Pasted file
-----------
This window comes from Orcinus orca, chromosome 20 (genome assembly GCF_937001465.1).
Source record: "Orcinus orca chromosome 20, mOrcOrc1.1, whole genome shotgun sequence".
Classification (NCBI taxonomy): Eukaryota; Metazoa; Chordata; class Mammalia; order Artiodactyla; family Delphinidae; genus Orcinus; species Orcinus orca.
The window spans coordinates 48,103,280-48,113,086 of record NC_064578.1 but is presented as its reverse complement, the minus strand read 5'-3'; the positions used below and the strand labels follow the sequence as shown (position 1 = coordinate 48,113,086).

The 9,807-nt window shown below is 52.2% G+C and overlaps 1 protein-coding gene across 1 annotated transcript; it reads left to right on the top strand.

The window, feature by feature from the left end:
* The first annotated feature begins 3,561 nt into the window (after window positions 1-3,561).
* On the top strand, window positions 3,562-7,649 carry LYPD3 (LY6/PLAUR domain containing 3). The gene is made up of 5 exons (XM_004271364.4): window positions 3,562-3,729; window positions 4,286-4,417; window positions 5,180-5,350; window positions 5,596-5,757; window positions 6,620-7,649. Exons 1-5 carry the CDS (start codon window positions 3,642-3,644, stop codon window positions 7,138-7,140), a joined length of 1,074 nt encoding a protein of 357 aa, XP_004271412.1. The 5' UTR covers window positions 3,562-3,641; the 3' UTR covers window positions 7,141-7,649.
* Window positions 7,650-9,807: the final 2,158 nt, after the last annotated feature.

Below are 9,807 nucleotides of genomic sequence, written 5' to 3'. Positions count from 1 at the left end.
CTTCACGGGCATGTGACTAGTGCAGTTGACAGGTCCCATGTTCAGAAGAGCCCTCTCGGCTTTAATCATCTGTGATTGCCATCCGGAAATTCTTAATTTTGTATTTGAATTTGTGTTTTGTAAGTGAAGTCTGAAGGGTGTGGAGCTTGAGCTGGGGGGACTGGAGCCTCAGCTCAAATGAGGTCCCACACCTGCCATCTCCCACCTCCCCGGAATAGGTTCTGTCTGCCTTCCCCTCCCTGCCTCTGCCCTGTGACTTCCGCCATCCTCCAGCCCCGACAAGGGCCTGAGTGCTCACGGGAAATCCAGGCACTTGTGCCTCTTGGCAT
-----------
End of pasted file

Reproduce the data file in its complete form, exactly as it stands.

This window comes from Orcinus orca, chromosome 20 (genome assembly GCF_937001465.1).
Source record: "Orcinus orca chromosome 20, mOrcOrc1.1, whole genome shotgun sequence".
Classification (NCBI taxonomy): Eukaryota; Metazoa; Chordata; class Mammalia; order Artiodactyla; family Delphinidae; genus Orcinus; species Orcinus orca.
The window spans coordinates 48,103,280-48,113,086 of record NC_064578.1 but is presented as its reverse complement, the minus strand read 5'-3'; the positions used below and the strand labels follow the sequence as shown (position 1 = coordinate 48,113,086).

The 9,807-nt window shown below is 52.2% G+C and overlaps 1 protein-coding gene across 1 annotated transcript; it reads left to right on the top strand.

The window, feature by feature from the left end:
* The first annotated feature begins 3,561 nt into the window (after window positions 1-3,561).
* On the top strand, window positions 3,562-7,649 carry LYPD3 (LY6/PLAUR domain containing 3). The gene is made up of 5 exons (XM_004271364.4): window positions 3,562-3,729; window positions 4,286-4,417; window positions 5,180-5,350; window positions 5,596-5,757; window positions 6,620-7,649. Exons 1-5 carry the CDS (start codon window positions 3,642-3,644, stop codon window positions 7,138-7,140), a joined length of 1,074 nt encoding a protein of 357 aa, XP_004271412.1. The 5' UTR covers window positions 3,562-3,641; the 3' UTR covers window positions 7,141-7,649.
* Window positions 7,650-9,807: the final 2,158 nt, after the last annotated feature.

Below are 9,807 nucleotides of genomic sequence, written 5' to 3'. Positions count from 1 at the left end.
CTTCACGGGCATGTGACTAGTGCAGTTGACAGGTCCCATGTTCAGAAGAGCCCTCTCGGCTTTAATCATCTGTGATTGCCATCCGGAAATTCTTAATTTTGTATTTGAATTTGTGTTTTGTAAGTGAAGTCTGAAGGGTGTGGAGCTTGAGCTGGGGGGACTGGAGCCTCAGCTCAAATGAGGTCCCACACCTGCCATCTCCCACCTCCCCGGAATAGGTTCTGTCTGCCTTCCCCTCCCTGCCTCTGCCCTGTGACTTCCGCCATCCTCCAGCCCCGACAAGGGCCTGAGTGCTCACGGGAAATCCAGGCACTTGTGCCTCTTGGCAT